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When International Monetary Fund Managing Director Christine Lagarde goes to the G8 summit in June, she may well be wearing a scarf – a fashion accessory that she’s become known for, and one that’s been drawing more and more attention. In fact, the BBC recently identified scarves as a “new power symbol” for women.

True, just as some men choose amusing neckties to enliven monochrome suits, many women who work in an atmosphere that requires conservative business apparel will wear scarves to add a fillip of color and distinction.

But the trend is anything but “new.” In looking at the history of scarves in the 19th and 20th centuries, it’s clear that the allure and power of scarves has always existed – and persists.

A single piece of cloth

The scarf is the most simple form of adornment: a single piece of cloth. For this reason, it’s one of the most versatile clothing accessories, used for centuries across a variety of cultures, for a range of purposes.

Many Muslim women wear headscarves for modesty, while ladies of a certain age favor scarves with a triangular fold to protect expensive or elaborate coifs.

A scarf can be a political statement, and can denote a wearer’s affiliation or beliefs. Early 20th-century crusaders for women’s rights used their clothing to promote their cause, wearing scarves in the movement’s colors: white, green and purple.

During World War II, scarves expressed nationalist sentiments. The British firm Jacqmar produced designs with propaganda-themed slogans. One featured the phrase “Shoulder to Shoulder” on a map of England emblazoned with British and American symbols. Another design mimicked a wall covered with posters urging citizens to “Lend to Defend” and “Save for Victory.”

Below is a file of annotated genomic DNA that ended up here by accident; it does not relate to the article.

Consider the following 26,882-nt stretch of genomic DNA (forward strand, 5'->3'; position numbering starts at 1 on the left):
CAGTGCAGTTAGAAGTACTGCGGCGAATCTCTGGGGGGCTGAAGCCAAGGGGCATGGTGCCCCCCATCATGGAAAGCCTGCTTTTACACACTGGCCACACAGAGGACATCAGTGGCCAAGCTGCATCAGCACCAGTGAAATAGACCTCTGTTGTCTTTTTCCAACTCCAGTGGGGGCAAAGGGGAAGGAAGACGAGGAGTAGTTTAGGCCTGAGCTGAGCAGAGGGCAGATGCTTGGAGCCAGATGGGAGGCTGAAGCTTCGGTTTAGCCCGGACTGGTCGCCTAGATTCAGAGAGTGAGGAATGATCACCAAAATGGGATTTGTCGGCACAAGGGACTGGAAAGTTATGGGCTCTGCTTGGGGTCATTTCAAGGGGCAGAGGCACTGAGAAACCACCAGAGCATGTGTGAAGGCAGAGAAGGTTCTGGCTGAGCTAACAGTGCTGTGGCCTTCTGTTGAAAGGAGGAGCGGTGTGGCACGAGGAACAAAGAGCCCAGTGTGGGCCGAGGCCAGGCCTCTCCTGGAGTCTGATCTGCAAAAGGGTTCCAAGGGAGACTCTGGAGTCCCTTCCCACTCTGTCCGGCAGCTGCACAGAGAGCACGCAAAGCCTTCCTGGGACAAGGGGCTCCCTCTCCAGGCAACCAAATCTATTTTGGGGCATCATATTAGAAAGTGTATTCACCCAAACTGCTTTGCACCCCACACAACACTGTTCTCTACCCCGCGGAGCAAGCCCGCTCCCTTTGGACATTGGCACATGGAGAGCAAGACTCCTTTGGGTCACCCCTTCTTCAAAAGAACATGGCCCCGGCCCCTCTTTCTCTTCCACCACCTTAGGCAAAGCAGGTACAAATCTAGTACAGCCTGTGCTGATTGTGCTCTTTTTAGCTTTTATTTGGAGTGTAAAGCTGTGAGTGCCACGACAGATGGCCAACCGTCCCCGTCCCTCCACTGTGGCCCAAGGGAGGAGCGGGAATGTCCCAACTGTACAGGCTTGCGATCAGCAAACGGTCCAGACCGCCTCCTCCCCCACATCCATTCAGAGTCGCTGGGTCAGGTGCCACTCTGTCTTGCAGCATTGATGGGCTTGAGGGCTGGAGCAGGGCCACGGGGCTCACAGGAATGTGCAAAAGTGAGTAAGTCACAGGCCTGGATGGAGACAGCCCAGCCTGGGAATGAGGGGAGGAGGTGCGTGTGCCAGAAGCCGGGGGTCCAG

An elegant fashion

But in Western culture, the scarf is most prominently known for its use as a fashion accessory, one that first gained widespread popularity in the 19th century.

The fichu is a typical 18th- and 19th-century style that can be seen as the forerunner of modern scarves. A piece of fabric worn lightly draped on the upper chest and usually knotted in front, it provided modest covering but was also an opportunity to add an especially fine textile – sometimes lace edged or embroidered – to an ensemble.

Lightweight, finely woven silk and cashmere shawls from India were one of the first fashionable scarf styles. Empress Joséphine – the first wife of Napoleon – had an extensive collection (thanks to her husband’s travels), and the style persisted through much of the 19th century, spawning cheaper imitations fabricated in other parts of Europe, notably France and Paisley, Scotland.

Like much of high fashion, scarves can signal one’s status, and limited edition scarves – often only made available to favored customers – can act as specific indicators for those in the know.

For example, fashion houses send scarves, often during the holidays, as thank-yous to loyal clients. Those produced by Parisian couturiers during the 1950s were especially chic, often designed with sketches of the maison; others displayed printed patterns in the whimsical, painterly style of the era.

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